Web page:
Microsoft Expects Negative Feedback on Military HoloLens, Email Shows

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  • Microsoft won a contract worth up to $ 22 billion to build HoloLens-like goggles for the US military.
  • The contract has had delays and quality problems amid strategic confusion in its mixed reality unit.
  • A leaked email shows Microsoft expects negative feedback when soldiers test the latest version.

Just two months before the US Army is scheduled to begin real-world operational tests with Microsoft’s HoloLens-like mixed reality goggles, Microsoft is bracing for negative feedback as it presents the military with the latest updates of the device, according to an internal email viewed by Insider.

Microsoft won a contract that could be worth as much as $ 22 billion to build the device – considered a win for the mixed reality unit that CEO Satya Nadella now sees as key to the company’s future – but the contract has been behind schedule and plagued by quality and performance problems. Internally, some close to the project fear the Army will simply walk away from the contract.

On Monday, soldiers will get their hands on the latest version of the device in a testing event called STP5 because it’s the fifth so-called “soldier touchpoint” in an early evaluation phase of the contract. It’s the final such event scheduled before the military is set to begin testing the device in the field in early May. Microsoft is expecting a negative reception due to ongoing problems with the device’s reliability and its performance in low light environments, adding uncertainty ahead of planned operational tests in May, according to the email.

“We (Microsoft) are going into the event expecting negative feedback from the customer,” a Microsoft employee wrote on Thursday in a memo to members of the company’s military contract team, including AI and mixed reality general manager David Marra. “We expect soldier sentiment to continue to be negative as reliability improvements have been minimal from previous events.”

Microsoft spokesperson Frank Shaw said the event is “part of an ongoing process to engage directly with the soldiers to further improve and enhance the device” leading up to May’s operational test.

This deal was considered a major milestone for Microsoft in particular and the augmented reality field in general. While headsets like Microsoft’s HoloLens are widely considered key to the metaverse vision promoted by leaders like Meta CEO Mark Zuckerberg, they’ve turned to find commercial success. Within Microsoft, there’s been widespread strategic confusion in the mixed reality division as talent defects to rivals like Meta, as Insider recently reported.

Microsoft, according to the email, expects soldiers will have negative reactions to the devices ‘ability to perform in low light, and said the devices’ thermal imaging performance is expected to be degraded. The email also states that 34 of the devices being used in the test are unpackaged and have been used by Microsoft employees, while the Army expects for its soldiers to have “properly packaged, clean, unused” units to test.

“Sounds like the Army is coming in with low expectations to which might be advantageous as the expectations / delivery delta might not be big,” the email states.

The soldier testing event comes at a delicate moment for the deal, as Congress recently cut procurement funding for the contract. Earlier in March, Congress put “on hold” $ 394 million from the Army’s request for IVAS procurement funding, leaving only $ 405 million available. Microsoft needed at least $ 604 million to meet the minimum order quantity and recover its costs, according to a person familiar with the contract.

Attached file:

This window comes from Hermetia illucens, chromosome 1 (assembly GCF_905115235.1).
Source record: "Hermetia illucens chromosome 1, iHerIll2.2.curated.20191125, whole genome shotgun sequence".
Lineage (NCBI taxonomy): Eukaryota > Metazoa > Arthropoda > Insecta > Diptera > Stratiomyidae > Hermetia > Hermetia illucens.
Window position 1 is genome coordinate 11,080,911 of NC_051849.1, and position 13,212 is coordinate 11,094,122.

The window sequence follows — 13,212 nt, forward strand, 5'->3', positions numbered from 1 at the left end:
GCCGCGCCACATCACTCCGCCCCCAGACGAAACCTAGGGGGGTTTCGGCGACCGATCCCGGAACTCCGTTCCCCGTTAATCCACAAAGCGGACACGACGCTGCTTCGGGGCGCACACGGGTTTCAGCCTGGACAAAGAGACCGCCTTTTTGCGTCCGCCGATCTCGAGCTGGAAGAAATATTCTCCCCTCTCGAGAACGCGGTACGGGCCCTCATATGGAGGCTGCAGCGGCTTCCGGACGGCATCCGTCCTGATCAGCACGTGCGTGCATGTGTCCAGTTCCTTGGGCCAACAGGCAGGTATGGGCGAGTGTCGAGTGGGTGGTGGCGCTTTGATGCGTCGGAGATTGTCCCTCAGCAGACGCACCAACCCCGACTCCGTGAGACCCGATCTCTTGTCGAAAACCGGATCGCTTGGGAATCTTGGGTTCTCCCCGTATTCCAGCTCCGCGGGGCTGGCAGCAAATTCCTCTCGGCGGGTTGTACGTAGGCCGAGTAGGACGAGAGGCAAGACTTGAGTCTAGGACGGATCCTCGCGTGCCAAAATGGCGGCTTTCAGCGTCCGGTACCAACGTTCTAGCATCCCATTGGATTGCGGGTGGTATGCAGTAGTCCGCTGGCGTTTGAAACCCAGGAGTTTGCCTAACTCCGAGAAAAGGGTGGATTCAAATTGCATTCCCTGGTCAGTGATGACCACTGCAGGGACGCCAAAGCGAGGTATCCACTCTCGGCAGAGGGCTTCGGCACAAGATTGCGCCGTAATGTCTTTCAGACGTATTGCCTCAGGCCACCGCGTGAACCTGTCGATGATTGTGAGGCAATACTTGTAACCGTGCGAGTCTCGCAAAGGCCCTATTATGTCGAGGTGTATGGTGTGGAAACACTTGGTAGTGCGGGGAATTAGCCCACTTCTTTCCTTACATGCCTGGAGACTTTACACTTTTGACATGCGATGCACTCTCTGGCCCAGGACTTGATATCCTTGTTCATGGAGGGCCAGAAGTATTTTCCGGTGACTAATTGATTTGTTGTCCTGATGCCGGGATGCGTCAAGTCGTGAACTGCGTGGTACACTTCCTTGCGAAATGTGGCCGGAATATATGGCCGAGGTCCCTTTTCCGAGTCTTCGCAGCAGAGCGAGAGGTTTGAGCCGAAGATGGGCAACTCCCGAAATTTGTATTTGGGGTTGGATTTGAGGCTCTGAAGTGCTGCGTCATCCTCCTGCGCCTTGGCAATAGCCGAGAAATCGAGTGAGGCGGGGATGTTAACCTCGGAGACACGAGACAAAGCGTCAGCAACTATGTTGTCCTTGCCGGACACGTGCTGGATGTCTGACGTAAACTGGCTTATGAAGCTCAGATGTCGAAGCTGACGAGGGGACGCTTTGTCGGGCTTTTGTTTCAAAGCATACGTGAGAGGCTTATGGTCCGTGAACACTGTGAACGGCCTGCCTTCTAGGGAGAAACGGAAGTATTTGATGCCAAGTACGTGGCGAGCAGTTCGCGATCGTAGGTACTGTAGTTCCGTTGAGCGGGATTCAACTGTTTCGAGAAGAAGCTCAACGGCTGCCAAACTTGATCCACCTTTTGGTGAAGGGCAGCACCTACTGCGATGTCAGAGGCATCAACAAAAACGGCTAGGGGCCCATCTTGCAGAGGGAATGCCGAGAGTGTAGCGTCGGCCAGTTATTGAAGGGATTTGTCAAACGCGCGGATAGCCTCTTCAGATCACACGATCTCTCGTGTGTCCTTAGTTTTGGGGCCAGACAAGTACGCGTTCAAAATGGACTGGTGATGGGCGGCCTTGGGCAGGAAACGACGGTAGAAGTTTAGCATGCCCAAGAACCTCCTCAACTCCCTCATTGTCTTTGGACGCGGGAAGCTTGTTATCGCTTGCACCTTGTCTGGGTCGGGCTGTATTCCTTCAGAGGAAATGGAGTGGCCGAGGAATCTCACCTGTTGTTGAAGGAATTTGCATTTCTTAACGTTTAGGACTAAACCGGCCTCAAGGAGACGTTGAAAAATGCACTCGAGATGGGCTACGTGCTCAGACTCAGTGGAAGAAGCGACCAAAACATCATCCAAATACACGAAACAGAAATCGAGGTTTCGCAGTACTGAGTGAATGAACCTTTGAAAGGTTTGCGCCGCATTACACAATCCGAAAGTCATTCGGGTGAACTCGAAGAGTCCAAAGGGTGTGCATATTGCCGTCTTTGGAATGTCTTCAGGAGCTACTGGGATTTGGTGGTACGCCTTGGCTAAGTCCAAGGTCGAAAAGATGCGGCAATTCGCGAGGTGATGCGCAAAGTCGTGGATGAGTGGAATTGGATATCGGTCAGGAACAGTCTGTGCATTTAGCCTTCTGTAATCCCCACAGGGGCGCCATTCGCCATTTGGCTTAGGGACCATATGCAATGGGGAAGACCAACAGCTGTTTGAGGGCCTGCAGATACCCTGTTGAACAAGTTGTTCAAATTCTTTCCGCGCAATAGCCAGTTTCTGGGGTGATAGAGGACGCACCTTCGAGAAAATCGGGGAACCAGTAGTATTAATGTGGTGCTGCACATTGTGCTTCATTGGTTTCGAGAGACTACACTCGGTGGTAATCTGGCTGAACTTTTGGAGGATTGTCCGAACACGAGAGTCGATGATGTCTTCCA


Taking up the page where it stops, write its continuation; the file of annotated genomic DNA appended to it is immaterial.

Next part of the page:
“The funds that Congress has allocated enables us to continue to invest in the program, iterate on the device, and deliver on the Army’s initial order,” Shaw said.

Microsoft’s contract to build augmented reality headsets, called Integrated Visual Augmentation Systems (IVAS) and known internally as “Project Delaware,” was expected by the company to be worth as much as $ 22 billion within 10 years. The contract has contributed to internal turmoil and confusion in Microsoft’s mixed reality unit. Microsoft has scrapped plans for the HoloLens 3, and is exploring a smartphone-connected device in partnership with Samsung and a future cloud-based mixed reality device, as Insider recently reported. The military device itself is internally called “Atlas” and works with a computer strapped to the front of the user and a battery on the back.

Microsoft previously declined to comment on Insider’s reporting related to the HoloLens product roadmap, beyond saying HoloLens remains a critical part of the company’s plans. Microsoft mixed reality boss Alex Kipman rebuffed Insider’s reporting by tweeting, “Don’t believe what you read on the internet,” but did not dispute the details in an internal message to his team, viewed by Insider.

“So depressed, so demoralized, so broken,” Kipman wrote in an internal message on Microsoft Teams viewed by Insider. “I’m sure by now you’ve read or heard about one or two of the Business Insider articles that were published on us. On our private roadmap. On our customers’ confidential data … as a consequence of these articles and these individuals shameful actions, someone from finance already came to me to ask if we should lock down and not share so openly our numbers.Someone from marketing already came to me and asked if we should lock down and not share so openly our roadmap. from our National Intelligence and Security Team has already come to me to ask if we should lock down our IVAS work. “

Are you a Microsoft employee or do you have insight to share? Contact reporter Ashley Stewart via the encrypted messaging app Signal (+ 1-425-344-8242) or email ([email protected]).

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